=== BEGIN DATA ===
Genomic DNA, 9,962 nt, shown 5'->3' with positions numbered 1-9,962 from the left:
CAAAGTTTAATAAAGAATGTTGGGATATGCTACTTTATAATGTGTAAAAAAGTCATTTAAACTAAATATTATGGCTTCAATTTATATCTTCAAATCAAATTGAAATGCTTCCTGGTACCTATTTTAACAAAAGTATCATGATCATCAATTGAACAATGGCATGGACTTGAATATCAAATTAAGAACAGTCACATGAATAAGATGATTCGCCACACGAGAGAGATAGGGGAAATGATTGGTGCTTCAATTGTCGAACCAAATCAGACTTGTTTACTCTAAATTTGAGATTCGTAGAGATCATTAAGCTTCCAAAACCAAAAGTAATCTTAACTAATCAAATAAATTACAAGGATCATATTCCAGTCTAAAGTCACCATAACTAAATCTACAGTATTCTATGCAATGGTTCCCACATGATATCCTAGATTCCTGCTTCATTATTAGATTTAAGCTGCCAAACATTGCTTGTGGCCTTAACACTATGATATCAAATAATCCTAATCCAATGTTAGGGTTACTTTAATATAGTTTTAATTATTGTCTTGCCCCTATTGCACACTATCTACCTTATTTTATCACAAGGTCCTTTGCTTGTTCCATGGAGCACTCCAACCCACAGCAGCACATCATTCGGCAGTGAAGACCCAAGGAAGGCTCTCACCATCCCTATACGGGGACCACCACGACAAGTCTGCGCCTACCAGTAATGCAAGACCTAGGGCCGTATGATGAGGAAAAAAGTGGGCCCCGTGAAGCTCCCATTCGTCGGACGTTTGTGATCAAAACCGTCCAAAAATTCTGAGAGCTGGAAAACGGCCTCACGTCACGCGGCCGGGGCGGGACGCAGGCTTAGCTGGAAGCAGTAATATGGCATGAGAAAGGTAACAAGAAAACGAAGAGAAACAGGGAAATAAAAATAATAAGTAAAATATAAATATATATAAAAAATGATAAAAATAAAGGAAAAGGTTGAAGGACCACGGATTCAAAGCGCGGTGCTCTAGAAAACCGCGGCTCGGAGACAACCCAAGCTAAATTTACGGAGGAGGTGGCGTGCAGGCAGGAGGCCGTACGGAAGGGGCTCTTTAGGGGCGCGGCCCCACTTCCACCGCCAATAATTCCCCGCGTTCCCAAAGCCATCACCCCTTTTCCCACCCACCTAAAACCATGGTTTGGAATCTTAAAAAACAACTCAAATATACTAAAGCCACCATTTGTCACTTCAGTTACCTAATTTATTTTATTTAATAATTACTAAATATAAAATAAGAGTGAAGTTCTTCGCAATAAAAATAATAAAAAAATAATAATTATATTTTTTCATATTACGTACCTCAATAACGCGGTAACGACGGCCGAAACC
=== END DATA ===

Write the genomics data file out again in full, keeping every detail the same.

Genomic DNA, 9,962 nt, shown 5'->3' with positions numbered 1-9,962 from the left:
CAAAGTTTAATAAAGAATGTTGGGATATGCTACTTTATAATGTGTAAAAAAGTCATTTAAACTAAATATTATGGCTTCAATTTATATCTTCAAATCAAATTGAAATGCTTCCTGGTACCTATTTTAACAAAAGTATCATGATCATCAATTGAACAATGGCATGGACTTGAATATCAAATTAAGAACAGTCACATGAATAAGATGATTCGCCACACGAGAGAGATAGGGGAAATGATTGGTGCTTCAATTGTCGAACCAAATCAGACTTGTTTACTCTAAATTTGAGATTCGTAGAGATCATTAAGCTTCCAAAACCAAAAGTAATCTTAACTAATCAAATAAATTACAAGGATCATATTCCAGTCTAAAGTCACCATAACTAAATCTACAGTATTCTATGCAATGGTTCCCACATGATATCCTAGATTCCTGCTTCATTATTAGATTTAAGCTGCCAAACATTGCTTGTGGCCTTAACACTATGATATCAAATAATCCTAATCCAATGTTAGGGTTACTTTAATATAGTTTTAATTATTGTCTTGCCCCTATTGCACACTATCTACCTTATTTTATCACAAGGTCCTTTGCTTGTTCCATGGAGCACTCCAACCCACAGCAGCACATCATTCGGCAGTGAAGACCCAAGGAAGGCTCTCACCATCCCTATACGGGGACCACCACGACAAGTCTGCGCCTACCAGTAATGCAAGACCTAGGGCCGTATGATGAGGAAAAAAGTGGGCCCCGTGAAGCTCCCATTCGTCGGACGTTTGTGATCAAAACCGTCCAAAAATTCTGAGAGCTGGAAAACGGCCTCACGTCACGCGGCCGGGGCGGGACGCAGGCTTAGCTGGAAGCAGTAATATGGCATGAGAAAGGTAACAAGAAAACGAAGAGAAACAGGGAAATAAAAATAATAAGTAAAATATAAATATATATAAAAAATGATAAAAATAAAGGAAAAGGTTGAAGGACCACGGATTCAAAGCGCGGTGCTCTAGAAAACCGCGGCTCGGAGACAACCCAAGCTAAATTTACGGAGGAGGTGGCGTGCAGGCAGGAGGCCGTACGGAAGGGGCTCTTTAGGGGCGCGGCCCCACTTCCACCGCCAATAATTCCCCGCGTTCCCAAAGCCATCACCCCTTTTCCCACCCACCTAAAACCATGGTTTGGAATCTTAAAAAACAACTCAAATATACTAAAGCCACCATTTGTCACTTCAGTTACCTAATTTATTTTATTTAATAATTACTAAATATAAAATAAGAGTGAAGTTCTTCGCAATAAAAATAATAAAAAAATAATAATTATATTTTTTCATATTACGTACCTCAATAACGCGGTAACGACGGCCGAAACC